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12 October 2017, 05:41
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The benefits of chemoprophylaxis of tuberculosis are confirmed

The benefits of chemoprophylaxis of tuberculosis are confirmed - picture 1

Long-term follow-up in the ANRS TEMPRANO trial confirms that tuberculosis chemoprophylaxis in HIV-infected people is more than ever relevant in resource-limited countries. This prophylactic use of drugs reduces mortality, even among people taking antiretroviral treatment who have a high CD4+ T cell count. The results of this trial will be published in the 9 October 2017 issue of The Lancet Global Health and should encourage countries where the burden of tuberculosis is heavy to apply the relevant WHO recommendations.

Tuberculosis is the leading cause of death among HIV-infected people in sub-Saharan Africa. In the 1990s, several studies showed that HIV-infected people who take the antibiotic isoniazid, for 6 to 12 months, are at lower risk of developing tuberculosis. On the basis of these studies, since 1993 the WHO has recommended that people living with HIV in countries where tuberculosis is rife should take isoniazid for 6 months. However, this recommendation has been little applied because it was deemed obsolete following the advent of antiretrovirals that restore immunity and hence lower the risk of tuberculosis. ANRS TEMPRANO has reassessed the benefits of isoniazid prophylaxis in the era of early antiretroviral treatment.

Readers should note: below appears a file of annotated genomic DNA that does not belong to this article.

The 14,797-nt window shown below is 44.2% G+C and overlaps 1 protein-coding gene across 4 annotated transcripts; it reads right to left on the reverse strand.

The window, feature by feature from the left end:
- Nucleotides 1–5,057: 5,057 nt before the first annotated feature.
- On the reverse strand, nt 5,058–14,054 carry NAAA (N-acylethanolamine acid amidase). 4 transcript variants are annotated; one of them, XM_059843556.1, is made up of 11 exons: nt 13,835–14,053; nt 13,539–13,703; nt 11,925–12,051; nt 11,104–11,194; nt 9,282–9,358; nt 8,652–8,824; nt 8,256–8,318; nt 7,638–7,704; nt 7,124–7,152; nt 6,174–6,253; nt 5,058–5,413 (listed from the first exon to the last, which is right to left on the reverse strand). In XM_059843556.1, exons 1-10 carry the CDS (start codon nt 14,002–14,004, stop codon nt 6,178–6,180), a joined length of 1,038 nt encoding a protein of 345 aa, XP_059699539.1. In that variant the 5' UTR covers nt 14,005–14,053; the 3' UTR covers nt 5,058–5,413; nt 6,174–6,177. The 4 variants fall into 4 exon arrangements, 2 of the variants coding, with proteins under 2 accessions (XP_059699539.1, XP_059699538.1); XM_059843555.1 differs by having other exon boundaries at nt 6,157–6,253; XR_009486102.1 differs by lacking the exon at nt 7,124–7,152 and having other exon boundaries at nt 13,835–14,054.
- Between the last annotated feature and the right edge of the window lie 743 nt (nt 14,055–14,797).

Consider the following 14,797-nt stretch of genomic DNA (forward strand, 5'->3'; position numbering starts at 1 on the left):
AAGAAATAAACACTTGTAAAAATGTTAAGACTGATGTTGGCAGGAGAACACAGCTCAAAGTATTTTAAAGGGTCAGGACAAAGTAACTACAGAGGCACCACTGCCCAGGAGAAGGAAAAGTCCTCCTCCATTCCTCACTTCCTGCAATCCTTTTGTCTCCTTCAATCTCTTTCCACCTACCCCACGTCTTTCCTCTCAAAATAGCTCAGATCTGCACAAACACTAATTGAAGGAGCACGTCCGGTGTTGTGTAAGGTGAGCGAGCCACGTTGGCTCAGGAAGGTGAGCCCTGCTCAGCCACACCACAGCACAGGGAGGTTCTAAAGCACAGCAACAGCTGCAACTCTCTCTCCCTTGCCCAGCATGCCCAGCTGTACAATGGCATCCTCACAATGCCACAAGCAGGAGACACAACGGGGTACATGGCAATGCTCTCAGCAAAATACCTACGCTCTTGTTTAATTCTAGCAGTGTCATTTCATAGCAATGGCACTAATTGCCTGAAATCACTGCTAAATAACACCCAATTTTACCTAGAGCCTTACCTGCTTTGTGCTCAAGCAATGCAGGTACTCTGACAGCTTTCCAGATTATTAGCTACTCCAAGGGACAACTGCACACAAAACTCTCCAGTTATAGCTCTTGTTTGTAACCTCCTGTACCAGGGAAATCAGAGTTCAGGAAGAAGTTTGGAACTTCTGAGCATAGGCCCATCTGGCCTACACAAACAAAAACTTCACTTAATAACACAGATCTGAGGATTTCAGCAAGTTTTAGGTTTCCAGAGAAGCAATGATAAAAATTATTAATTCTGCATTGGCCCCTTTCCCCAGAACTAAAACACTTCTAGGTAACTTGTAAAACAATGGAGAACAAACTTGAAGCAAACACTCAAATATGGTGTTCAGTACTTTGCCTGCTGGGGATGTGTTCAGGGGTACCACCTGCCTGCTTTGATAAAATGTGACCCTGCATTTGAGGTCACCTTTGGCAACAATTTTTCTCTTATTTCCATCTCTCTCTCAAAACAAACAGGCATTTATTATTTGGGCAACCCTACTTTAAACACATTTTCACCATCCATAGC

Sponsored and mainly funded by the ANRS, ANRS TEMPRANO, which was conducted between 2008 and 2015, showed that 6-month isoniazid prophylaxis for tuberculosis and early antiretroviral treatment both reduced the risk of severe morbidity in the first two years of follow-up. Published in The New England Journal of Medicine in 2015, these results greatly contributed to the formulation of WHO treatment recommendations.

ANRS TEMPRANO participants were then followed up for an average of 4.5 years. This long-term follow-up shows that tuberculosis chemoprophylaxis reduces not only severe morbidity, but also mortality, and that this benefit, which is independent of and complementary to that of antiretroviral treatment, lasts at least 6 years after administration.

Professor François Dabis, the Director of the ANRS, notes that "We now have irrefutable evidence of the value of tuberculosis chemoprophylaxis in HIV-infected people in resource-limited countries in the era of antiretrovirals, even when these are initiated very early. The WHO recommendations should more than ever be applied."